If you’re buying a mutual fund through the 401(k) provided by your employer, you usually don’t have to pay a transaction fee.
Which Is Better?
As with most investment questions, the answer is, “it depends.” If you’re regularly increasing the amount of money you invest and you have to pay commissions on ETF trades, then you’re better off buying a mutual fund.
In general, most ETFs charge lower management expense ratios than mutual funds.
If you’re a trader and want to capture small price movements in the fund, then an ETF is for you. Speculators and sophisticated investors may want to take advantage of the fact that ETFs can be shorted.
If your employer only offers mutual funds, then the choice has been made for you.
If you’re short on cash, ETFs typically require lower minimum investment amounts. Many, although not all, mutual funds have $1,000 to $3,000 initial minimum investment amounts. Conversely, you might be able to buy a share of two of an ETF for a much lower amount of money.
ETFs typically disclose their holdings daily, making it easy to see which stocks and/or bonds you own. Actively managed mutual funds only reveal their investments quarterly or semi-annually.
Generally, ETFs are more tax-efficient than mutual funds. The capital gains and dividends of ETFs and mutual funds are taxed the same. But ETFs have fewer taxable events than mutual funds. When a mutual fund’s shares are redeemed, the fund might need to sell shares, creating a taxable event. Since shares of an ETF are bought and sold among investors, the underlying stocks or bonds don’t need to be sold as frequently, limiting the number of taxable events.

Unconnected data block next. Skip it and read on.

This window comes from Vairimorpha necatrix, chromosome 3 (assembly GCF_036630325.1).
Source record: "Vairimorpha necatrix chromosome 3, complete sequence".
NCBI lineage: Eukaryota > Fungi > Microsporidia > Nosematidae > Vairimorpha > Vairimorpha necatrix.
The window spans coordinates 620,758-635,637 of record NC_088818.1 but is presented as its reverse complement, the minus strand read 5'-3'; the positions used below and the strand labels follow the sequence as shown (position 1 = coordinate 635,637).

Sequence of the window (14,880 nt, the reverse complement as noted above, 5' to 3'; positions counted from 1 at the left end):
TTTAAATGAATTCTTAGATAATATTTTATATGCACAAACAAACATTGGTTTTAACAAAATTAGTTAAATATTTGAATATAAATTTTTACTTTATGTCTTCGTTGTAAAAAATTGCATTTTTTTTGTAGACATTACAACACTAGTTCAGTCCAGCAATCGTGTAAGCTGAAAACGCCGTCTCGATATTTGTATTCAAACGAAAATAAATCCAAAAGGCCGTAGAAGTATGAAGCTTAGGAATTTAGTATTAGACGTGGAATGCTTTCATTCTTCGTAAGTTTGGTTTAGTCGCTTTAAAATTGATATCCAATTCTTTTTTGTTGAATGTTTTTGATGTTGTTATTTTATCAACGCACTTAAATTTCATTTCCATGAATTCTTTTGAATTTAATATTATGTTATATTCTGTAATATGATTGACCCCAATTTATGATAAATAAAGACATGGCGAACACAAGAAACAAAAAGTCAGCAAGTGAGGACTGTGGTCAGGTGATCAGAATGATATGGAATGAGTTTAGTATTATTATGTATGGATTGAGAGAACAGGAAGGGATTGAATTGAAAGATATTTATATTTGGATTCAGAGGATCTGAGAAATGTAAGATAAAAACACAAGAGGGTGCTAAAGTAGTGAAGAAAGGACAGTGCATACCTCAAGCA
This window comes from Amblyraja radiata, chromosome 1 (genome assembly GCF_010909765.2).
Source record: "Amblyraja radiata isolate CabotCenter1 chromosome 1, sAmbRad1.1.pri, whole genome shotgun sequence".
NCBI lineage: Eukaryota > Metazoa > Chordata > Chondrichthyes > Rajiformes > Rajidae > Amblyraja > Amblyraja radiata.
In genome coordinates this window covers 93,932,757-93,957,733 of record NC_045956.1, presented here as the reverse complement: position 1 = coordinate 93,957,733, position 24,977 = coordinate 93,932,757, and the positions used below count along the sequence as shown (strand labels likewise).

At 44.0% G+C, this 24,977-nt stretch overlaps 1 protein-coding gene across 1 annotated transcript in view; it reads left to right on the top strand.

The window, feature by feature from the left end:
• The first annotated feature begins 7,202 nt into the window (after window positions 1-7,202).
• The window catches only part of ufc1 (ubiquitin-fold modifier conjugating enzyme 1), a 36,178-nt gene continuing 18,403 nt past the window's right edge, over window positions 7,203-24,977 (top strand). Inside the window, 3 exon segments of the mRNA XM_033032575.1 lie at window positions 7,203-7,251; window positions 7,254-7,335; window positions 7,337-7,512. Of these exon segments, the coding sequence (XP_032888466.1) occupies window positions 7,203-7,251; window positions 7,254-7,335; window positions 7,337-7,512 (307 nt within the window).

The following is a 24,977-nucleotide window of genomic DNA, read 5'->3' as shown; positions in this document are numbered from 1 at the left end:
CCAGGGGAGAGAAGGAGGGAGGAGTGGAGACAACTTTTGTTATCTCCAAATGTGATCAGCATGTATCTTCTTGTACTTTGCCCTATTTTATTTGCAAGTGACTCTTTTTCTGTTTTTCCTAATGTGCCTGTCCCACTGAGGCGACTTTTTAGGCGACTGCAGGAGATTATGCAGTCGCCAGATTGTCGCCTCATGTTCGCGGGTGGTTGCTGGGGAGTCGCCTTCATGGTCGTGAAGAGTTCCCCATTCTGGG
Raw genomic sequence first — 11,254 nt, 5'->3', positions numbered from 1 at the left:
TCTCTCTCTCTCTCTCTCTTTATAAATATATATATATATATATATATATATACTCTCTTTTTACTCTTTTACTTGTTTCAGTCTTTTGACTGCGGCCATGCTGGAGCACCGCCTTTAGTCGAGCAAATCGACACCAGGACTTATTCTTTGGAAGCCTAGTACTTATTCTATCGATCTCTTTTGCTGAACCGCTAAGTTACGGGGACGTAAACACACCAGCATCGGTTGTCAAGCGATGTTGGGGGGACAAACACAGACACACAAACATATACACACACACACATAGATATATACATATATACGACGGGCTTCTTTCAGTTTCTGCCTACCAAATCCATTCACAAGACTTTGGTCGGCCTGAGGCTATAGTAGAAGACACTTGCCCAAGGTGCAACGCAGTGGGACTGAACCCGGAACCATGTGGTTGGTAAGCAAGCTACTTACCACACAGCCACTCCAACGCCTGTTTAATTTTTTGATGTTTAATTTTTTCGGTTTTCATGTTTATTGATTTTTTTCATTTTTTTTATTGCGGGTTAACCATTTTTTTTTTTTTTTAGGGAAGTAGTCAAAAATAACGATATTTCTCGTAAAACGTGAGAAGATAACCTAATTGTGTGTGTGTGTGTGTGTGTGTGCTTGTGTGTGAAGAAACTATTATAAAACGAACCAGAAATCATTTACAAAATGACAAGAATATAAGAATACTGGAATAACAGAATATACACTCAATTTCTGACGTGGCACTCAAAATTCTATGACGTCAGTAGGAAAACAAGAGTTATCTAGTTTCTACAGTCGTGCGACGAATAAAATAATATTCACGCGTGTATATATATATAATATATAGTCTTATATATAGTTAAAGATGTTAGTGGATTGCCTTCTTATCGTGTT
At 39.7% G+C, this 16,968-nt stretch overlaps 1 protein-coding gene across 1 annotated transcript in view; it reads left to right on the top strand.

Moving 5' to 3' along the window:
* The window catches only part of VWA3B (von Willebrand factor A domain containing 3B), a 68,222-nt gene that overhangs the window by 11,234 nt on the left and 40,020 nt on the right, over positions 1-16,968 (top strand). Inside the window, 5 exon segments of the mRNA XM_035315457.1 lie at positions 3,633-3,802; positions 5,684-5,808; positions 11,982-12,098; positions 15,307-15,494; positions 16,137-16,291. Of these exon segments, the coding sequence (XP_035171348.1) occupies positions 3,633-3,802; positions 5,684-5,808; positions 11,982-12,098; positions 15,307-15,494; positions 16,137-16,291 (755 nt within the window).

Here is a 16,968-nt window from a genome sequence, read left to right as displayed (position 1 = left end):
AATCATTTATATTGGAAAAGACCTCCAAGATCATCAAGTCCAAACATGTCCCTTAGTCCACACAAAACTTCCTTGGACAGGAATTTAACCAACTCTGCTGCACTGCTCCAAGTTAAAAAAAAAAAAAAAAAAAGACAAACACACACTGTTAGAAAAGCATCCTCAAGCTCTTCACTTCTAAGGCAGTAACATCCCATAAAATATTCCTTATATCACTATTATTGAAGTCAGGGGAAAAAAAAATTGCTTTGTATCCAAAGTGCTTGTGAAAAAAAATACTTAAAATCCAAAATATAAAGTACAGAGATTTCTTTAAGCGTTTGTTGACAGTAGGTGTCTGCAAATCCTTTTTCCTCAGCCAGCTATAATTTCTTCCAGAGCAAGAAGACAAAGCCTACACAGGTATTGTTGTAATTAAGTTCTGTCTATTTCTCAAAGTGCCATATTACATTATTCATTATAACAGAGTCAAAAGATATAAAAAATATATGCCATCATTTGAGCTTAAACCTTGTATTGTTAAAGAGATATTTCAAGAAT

If you want to leave the decision of whether to buy an ETF or mutual fund up to the pros, you might prefer to let a robo-advisor choose for you. This choice allows you to obtain a professionally managed portfolio without any of the hassle.
The Best Way to Choose Between an ETF And a Mutual Fund Is…
Figure out what type of fund you’re seeking; a stock index fund, a blended fund with stocks and bonds, a bond fund, an actively managed fund or a target-date retirement fund.
Then compare the fees and holdings of similar ETFs and mutual funds.
Most major investment brokers have ETF and mutual-fund screeners. You input your criteria, and the screener provides a list of funds for you to evaluate.
In the end, both mutual funds and ETFs have their advantages and disadvantages. Simply identify your investing goals and select the type of fund that works best for you.
Barbara A. Friedberg, MBA, MS is a veteran portfolio manager, expert investor, and former university finance instructor. She is editor/author of Personal Finance; An Encyclopedia of Modern Money Management and two additional money books. She is CEO of Robo-Advisor Pros.com, a robo-advisor review and information website. Additionally, Friedberg is publisher of the well-regarded investment website Barbara Friedberg Personal Finance.com. Follow her on twitter @barbfriedberg and @roboadvisorpros. As of this writing, she does not hold a position in any of the aforementioned securities.